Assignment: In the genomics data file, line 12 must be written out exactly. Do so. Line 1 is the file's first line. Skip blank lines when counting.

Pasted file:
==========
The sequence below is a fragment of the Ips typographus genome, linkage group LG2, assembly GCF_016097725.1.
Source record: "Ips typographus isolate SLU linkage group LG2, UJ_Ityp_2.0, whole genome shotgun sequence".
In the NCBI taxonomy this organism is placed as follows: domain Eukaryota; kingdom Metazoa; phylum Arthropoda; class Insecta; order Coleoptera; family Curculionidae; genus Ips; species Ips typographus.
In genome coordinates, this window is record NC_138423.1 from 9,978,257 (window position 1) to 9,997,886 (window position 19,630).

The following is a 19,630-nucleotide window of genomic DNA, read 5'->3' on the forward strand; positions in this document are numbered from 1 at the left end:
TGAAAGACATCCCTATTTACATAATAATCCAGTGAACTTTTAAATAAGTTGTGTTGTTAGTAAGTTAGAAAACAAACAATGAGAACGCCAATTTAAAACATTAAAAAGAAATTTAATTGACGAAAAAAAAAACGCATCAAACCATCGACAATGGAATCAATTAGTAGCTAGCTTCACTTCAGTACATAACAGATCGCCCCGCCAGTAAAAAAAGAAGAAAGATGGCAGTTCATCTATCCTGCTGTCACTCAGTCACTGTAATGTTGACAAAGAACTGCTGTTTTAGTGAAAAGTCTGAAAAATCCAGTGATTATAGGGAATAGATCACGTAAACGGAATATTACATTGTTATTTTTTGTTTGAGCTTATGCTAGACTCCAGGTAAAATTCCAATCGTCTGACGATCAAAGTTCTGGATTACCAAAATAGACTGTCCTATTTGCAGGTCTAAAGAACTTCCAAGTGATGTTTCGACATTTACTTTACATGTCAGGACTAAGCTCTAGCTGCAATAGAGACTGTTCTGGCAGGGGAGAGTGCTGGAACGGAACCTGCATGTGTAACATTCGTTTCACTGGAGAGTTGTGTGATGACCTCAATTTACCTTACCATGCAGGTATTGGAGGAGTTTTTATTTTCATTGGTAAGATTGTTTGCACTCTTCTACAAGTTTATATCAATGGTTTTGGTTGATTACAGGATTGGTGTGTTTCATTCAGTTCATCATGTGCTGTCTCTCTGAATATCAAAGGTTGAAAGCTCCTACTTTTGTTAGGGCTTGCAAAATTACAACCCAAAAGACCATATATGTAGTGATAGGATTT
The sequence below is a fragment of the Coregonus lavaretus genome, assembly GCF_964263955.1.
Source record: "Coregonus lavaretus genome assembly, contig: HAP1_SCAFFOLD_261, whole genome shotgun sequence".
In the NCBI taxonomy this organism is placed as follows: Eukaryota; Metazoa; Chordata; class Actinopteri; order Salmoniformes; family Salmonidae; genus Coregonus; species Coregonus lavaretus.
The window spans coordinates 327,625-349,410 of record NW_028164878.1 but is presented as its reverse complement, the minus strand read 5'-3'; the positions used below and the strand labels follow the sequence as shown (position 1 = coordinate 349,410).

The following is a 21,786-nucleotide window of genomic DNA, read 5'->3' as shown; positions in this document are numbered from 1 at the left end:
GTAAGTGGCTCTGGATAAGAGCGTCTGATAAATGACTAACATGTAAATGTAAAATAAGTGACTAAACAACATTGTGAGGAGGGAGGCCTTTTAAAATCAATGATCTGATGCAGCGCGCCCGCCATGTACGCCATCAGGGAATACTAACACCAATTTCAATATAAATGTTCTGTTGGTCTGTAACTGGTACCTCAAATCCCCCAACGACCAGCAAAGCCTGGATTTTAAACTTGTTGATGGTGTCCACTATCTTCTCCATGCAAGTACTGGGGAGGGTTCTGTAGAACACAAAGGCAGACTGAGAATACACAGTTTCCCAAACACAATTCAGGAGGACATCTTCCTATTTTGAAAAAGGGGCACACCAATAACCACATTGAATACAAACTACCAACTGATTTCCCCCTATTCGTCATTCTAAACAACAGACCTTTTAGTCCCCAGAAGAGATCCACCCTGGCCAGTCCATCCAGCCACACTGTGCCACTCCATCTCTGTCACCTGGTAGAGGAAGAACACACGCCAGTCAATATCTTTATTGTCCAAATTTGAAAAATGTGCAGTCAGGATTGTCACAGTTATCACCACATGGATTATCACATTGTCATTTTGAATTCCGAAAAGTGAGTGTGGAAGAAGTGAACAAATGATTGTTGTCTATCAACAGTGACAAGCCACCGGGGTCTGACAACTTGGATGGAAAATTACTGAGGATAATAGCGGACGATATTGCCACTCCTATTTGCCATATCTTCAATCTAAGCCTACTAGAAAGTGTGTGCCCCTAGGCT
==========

GTAAGTGGCTCTGGATAAGAGCGTCTGATAAATGACTAACATGTAAATGTAAAATAAGTGACTAAACAACATTGTGAGGAGGGAGGCCTTTTAAAATCAATGATCTGATGCAGCGCGCCCGCCATGTACGCCATCAGGGAATACTAACACCAATTTCAATATAAATGTTCTGTTGGTCTGTAACTGGTACCTCAAATCCCCCAACGACCAGCAAAGCCTGGATTTTAAACTTGTTGATGGTGTCCACTATCTTCTCCATGCAAGTACTGGGGAGGGTTCTGTAGAACACAAAGGCAGACTGAGAATACACAGTTTCCCAAACACAATTCAGGAGGACATCTTCCTATTTTGAAAAAGGGGCACACCAATAACCACATTGAATACAAACTACCAACTGATTTCCCCCTATTCGTCATTCTAAACAACAGACCTTTTAGTCCCCAGAAGAGATCCACCCTGGCCAGTCCATCCAGCCACACTGTGCCACTCCATCTCTGTCACCTGGTAGAGGAAGAACACACGCCAGTCAATATCTTTATTGTCCAAATTTGAAAAATGTGCAGTCAGGATTGTCACAGTTATCACCACATGGATTATCACATTGTCATTTTGAATTCCGAAAAGTGAGTGTGGAAGAAGTGAACAAATGATTGTTGTCTATCAACAGTGACAAGCCACCGGGGTCTGACAACTTGGATGGAAAATTACTGAGGATAATAGCGGACGATATTGCCACTCCTATTTGCCATATCTTCAATCTAAGCCTACTAGAAAGTGTGTGCCCCTAGGCT